INTRODUCTION TO 2 PETER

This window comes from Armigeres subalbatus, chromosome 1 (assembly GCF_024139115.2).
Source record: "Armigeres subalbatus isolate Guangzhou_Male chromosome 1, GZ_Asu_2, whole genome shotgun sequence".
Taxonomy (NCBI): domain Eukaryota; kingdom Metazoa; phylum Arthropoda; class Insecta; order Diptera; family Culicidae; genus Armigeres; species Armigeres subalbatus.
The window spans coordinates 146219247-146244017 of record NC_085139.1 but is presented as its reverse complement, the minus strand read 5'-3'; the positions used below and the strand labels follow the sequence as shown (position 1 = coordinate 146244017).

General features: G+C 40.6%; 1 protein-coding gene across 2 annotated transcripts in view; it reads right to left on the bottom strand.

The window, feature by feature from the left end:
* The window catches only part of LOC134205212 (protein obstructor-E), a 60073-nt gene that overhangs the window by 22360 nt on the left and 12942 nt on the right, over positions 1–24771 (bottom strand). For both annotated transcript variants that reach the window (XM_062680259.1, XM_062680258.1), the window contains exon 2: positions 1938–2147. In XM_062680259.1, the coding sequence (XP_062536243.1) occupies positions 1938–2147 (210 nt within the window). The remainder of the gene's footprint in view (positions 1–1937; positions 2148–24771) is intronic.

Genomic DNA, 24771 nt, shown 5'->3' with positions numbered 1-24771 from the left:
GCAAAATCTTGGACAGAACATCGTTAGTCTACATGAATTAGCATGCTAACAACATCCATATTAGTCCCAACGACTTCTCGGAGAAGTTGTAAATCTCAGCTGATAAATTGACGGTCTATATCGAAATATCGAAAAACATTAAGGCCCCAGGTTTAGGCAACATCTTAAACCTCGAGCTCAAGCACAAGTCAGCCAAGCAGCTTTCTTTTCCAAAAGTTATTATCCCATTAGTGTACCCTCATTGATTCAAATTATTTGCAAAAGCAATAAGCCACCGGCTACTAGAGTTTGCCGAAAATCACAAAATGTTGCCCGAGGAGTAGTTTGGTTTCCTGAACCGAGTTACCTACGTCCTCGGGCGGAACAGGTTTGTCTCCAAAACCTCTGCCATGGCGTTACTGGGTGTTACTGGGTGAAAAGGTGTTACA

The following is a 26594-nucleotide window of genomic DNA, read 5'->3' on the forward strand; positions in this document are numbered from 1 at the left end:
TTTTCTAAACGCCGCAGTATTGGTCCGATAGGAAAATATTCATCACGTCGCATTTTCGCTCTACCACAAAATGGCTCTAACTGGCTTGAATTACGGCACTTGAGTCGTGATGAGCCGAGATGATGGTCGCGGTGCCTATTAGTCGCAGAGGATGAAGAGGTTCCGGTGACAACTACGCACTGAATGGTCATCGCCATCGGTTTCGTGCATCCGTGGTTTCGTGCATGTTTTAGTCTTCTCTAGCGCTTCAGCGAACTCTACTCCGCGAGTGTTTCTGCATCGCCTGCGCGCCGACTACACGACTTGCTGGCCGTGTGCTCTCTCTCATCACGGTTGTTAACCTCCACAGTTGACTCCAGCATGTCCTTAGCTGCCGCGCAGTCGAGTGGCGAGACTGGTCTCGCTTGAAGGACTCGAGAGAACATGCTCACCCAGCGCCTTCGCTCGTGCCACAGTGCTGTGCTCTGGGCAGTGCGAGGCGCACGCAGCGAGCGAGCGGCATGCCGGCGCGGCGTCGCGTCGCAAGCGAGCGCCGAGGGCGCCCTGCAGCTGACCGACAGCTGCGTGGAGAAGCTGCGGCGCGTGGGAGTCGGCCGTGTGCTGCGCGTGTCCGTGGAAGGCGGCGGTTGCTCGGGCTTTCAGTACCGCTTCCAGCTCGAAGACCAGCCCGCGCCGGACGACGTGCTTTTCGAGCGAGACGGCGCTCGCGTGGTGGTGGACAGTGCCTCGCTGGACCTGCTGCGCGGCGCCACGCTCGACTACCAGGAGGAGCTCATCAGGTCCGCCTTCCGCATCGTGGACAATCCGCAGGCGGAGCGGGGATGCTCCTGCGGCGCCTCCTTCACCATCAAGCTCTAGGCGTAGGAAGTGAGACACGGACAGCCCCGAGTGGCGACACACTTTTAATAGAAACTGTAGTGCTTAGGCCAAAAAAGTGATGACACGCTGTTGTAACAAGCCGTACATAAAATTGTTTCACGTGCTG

Though there was, among the ancients, a doubt concerning the authority of this epistle, which is first mentioned by OrigenF1Apud Euseb. Eccl. Hist. l. 6. c. 25. , and afterwards by EusebiusF2Ib. l. 3. c. 3. 25. and JeromF3Catalog Script. Eccles. sect. 2. , yet it prevailed not among the churches, nor hindered the diligent reading and use of it, together with other Scriptures; it appearing to be useful and profitable, as Eusebius declares; and in process of time this doubt was entirely removed, and it was universally received by fathers and councils into the canon of the Scriptures, where it is justly retained, it having plain signatures of its divine original. Nor is there anything in it unworthy of so great an apostle, whose name it bears; but the whole of it is agreeable to the analogy of faith, to the rest of the sacred writings, particularly to the epistle of Jude, between which, and the second chapter of this, there is a great likeness. The only reason of the doubt of the genuineness of this epistle, and whether it was written by the Apostle Peter, is the difference of its style from the former; but the Holy Ghost, the dictator of the sacred writings, is not limited to a man's natural style, but could vary it as he pleased: besides, a man's style is not the same at different times, and when writing on different subjects; add to which, that this objection can only regard the second chapter, for the first and third agree with the former epistle. And some have thought that the second chapter is an extract out of some ancient Hebrew book, describing the characters of the old false prophets; which book Peter and Jude having before them, took the characters of the old prophets, and, under divine direction, applied them to the false teachers of the present age; and if so it is not to be wondered at that the style of the epistle should differ from the former, and even from itself in this part. But that it was written by the Apostle Peter, not only the inscription shows, which, if false, would indeed discredit the genuineness of the book, but the account that is given of the writer of it, as one that was with Christ at his transfiguration, 2 Peter 1:16. Now there were only the three following disciples there, Peter, John, and, James. The last of these had been dead some time when this epistle was written, and it was never ascribed by any to the Apostle John, and therefore it remains that Peter must be the writer of it. As for Simeon, bishop of Jerusalem, that succeeded James, whom Grotius would suggest as the author of it, the character does not agree with him; he was not with Christ on the holy mount, nor heard the voice from heaven, asserting the sonship of Christ, and the divine complacency in him: moreover, this epistle is called a "second epistle", 2 Peter 3:1 and supposes a first, and manifestly refers to the former epistle of Peter's, about which there never was any doubt, as the authors before mentioned observe. It was written by the apostle in his old age, when upon the decline of life, just as he was about to put off his tabernacle, 2 Peter 1:13 a little before his martyrdom, in the year 68, though Dr. Lightfoot places it in 66; and it is sent to the same persons as his first, namely, to the believing Jews scattered throughout several parts of Asia, he being the minister of the circumcision; see 1 Peter 1:1 compared with 2 Peter 3:1. The scope and design of it are, to put them upon a concern for a larger increase of grace and spiritual knowledge; to confirm and establish them in the present truth of the Gospel; to warn them against false teachers, which he largely describes; and he puts them in mind of the dissolution of all things, and of what will precede and follow it; from whence he draws several useful hints and inferences.